Bleeding blue and white, having played all 1,034 of his NHL regular-season games, and 70 more in the Stanley Cup Playoffs, for the Maple Leafs between 1963-64 and 1980-81, the former forward is even allowing himself the gentle thought of what it might be like in this city should the team win, well, you know …
"Toronto will be much like it was when we came home in 1972, having won the Summit Series in Moscow," Ellis said at the Hockey Hall of Fame on Thursday, 45 years to the day since Team Canada's stunning Game 8 victory over the Soviet Union. "In '72, there were thousands of people standing outdoors in the pouring rain at Toronto City Hall waiting for us to come in from the airport. That's a sample."
Then with a laugh, without mentioning by name the holy grail that sat glistening in the shrine's Great Hall one floor above where he spoke:
"This city is going to go just bonkers."
Ellis will be an interested member of so-called Leafs Nation when Toronto opens its season at the Winnipeg Jets on Wednesday (7 p.m. ET; SN, TVA Sports, NHL.TV).
The 72-year-old remains one of the most popular and visible members of the 1967 champions. For more than 20 years, he's been deeply involved with the Hall of Fame; he is the shrine's program director for the development association.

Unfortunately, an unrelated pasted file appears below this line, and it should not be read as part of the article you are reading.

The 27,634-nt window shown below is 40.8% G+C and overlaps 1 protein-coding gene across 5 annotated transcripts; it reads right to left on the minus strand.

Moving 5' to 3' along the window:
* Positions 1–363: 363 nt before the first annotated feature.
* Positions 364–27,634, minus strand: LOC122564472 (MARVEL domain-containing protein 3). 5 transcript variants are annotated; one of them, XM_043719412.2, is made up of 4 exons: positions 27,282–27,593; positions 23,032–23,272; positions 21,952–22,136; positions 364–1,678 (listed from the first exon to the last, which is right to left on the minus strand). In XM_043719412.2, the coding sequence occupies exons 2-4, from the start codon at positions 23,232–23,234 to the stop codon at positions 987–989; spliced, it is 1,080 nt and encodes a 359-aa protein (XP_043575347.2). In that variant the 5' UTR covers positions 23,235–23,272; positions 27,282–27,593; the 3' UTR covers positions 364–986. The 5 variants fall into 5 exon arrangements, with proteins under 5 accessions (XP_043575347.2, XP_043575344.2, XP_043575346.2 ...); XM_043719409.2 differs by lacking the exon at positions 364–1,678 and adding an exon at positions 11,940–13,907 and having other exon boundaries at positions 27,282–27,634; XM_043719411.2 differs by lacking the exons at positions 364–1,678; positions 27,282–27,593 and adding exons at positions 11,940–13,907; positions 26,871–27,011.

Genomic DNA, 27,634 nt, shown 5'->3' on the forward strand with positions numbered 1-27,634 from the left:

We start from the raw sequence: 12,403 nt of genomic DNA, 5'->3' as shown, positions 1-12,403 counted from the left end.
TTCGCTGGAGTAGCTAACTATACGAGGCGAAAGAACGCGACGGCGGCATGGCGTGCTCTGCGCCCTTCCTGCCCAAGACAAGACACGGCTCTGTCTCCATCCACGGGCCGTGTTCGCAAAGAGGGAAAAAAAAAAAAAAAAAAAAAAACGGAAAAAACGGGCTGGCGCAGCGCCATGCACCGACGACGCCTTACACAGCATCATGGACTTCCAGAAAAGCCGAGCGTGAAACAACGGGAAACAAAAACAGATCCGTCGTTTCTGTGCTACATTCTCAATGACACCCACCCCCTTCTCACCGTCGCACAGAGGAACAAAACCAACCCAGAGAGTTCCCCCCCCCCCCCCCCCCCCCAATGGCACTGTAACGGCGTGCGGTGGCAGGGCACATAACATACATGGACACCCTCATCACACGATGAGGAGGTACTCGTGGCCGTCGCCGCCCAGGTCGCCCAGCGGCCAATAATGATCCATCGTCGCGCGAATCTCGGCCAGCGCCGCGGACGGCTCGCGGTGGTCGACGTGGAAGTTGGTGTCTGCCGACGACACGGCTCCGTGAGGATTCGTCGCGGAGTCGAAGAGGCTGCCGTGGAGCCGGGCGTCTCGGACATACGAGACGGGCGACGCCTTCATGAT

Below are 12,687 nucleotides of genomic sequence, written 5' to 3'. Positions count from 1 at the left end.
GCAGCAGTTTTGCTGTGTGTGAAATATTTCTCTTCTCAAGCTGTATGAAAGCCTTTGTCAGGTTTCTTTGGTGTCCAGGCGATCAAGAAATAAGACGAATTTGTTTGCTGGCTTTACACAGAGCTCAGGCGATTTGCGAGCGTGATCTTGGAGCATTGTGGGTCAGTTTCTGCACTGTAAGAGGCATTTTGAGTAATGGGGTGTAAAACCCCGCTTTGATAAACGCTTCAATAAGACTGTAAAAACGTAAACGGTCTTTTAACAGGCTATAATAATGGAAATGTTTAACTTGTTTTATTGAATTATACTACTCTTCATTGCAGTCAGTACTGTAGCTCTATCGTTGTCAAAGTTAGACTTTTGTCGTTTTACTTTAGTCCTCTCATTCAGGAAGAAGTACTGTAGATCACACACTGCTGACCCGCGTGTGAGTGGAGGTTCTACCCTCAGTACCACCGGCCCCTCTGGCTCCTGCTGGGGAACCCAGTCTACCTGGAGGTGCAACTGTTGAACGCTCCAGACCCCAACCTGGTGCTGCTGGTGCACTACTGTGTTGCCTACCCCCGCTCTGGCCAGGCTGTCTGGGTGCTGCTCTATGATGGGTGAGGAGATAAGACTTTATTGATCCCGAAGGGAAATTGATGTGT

Ellis is around the Maple Leafs a great deal, often dropping into Air Canada Centre to visit with old friends and teammates, flying team colors without needing to be asked.
Impressed by the solid path being charted by a top-notch management team and coaching staff, his eyes opened by a roster that blends young talent with seasoned veterans, he is as encouraged as a fan base that is among the most loyal, and frustrated, in sports.
"It's an exciting time for Leafs alumni," Ellis said. "When we're up in the alumni box watching games, we're excited by what we're seeing. Even last year, those kids just played their hearts out. Every game was exciting. It was well worth the admission to watch them do their thing."
Ellis enjoyed last season's Maple Leafs, who finished fourth in the Atlantic Division with 95 points (40-27-15) and lost to the Washington Capitals in the Eastern Conference First Round in six games.
"Watching them this preseason, I feel that they haven't lost a step," Ellis said. "There's definitely going to be more pressure on these kids to repeat the season they just had but I think Coach [Mike] Babcock is the right guy to keep their feet on the ground and keep them encouraged and help them maintain their confidence. It's going to be a little tougher. The rest of the League knows them now, they're going to be facing shutdown lines and shutdown defensemen, but I think they're going to fight through that."
Ellis cherishes his sepia memories of the 1967 Cup victory, the Maple Leafs knocking off the heavily favored Montreal Canadiens that year in a six-game Final. He had a lot to do with it, using his 5-foot-9, 195-pound fireplug physique to bruise the Canadiens at every turn and check Montreal's stars into the ice. As a bonus, he scored the first goal in Game 6, a 3-1 victory, burying a Red Kelly rebound behind Canadiens goalie Gump Worsley.